Companies overlook risks and miss opportunities when they don’t assess human rights impacts.
This post originally appeared on NextBillion. It is co-authored with Mara Bolis, a senior advisor on market systems in Oxfam America’s Private Sector Department.
Erik Simanis is a leading academic and corporate base of the pyramid consultant and researcher. He has been widely interviewed and published in The Harvard Business Review, The Wall Street Journal, The Stanford Social Innovation Review and, of course, on NextBillion, among others. So when we read his latest article in The Guardian UK in which Simanis argues impact assessments are good for nonprofits but bad for business, we had a number of reactions – the main one being:
Simanis makes the baffling and wrong-headed argument that impact assessments “serve as a report card back to the funders of nonprofits” that their grant dollars are being spent wisely. But such assessments “impede progress more than enable it” when in the hands of private enterprise looking to serve the base of the pyramid profitably.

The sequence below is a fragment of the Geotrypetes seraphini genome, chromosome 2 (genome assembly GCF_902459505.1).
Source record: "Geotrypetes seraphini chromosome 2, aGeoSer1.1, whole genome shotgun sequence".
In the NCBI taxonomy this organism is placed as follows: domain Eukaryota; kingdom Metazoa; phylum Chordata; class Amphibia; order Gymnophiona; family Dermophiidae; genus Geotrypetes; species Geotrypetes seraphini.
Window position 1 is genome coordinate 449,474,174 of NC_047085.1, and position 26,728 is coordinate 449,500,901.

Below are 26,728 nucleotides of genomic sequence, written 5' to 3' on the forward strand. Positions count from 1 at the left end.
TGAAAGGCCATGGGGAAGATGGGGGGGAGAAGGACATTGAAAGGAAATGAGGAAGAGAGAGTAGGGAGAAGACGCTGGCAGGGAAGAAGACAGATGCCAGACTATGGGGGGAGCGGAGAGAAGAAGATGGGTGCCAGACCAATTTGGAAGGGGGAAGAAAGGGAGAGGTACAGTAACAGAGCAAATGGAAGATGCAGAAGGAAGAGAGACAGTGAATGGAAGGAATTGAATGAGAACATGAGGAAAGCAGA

“Insisting that BoP ventures focus on broad social impacts sets projects up to be viewed internally as corporate social responsibility (CSR) programs rather than business opportunities,” Simanis writes. “When that happens, attracting resources and securing the support of country managers – the people responsible for commercial activity in a territory – will be an arduous uphill battle.”
He later adds: “And there’s reason to doubt that BoP consumers get any added value from the added cost of impact assessments. BoP consumers, much like other consumers, rarely buy products because they are ‘good for them’.”
We believe this line of thinking sends the business community an irresponsible message.
More and more companies are realizing the importance of measuring social, economic, and human rights impacts (not just environmental impacts) since the 2011 UN Guiding Principles on Business and Human Rights, which requires companies to look at the entire value chain of a commercial product, not just the consumer end. Also, Oxfam’s experience in supporting human rights impact assessments at the community level proves otherwise.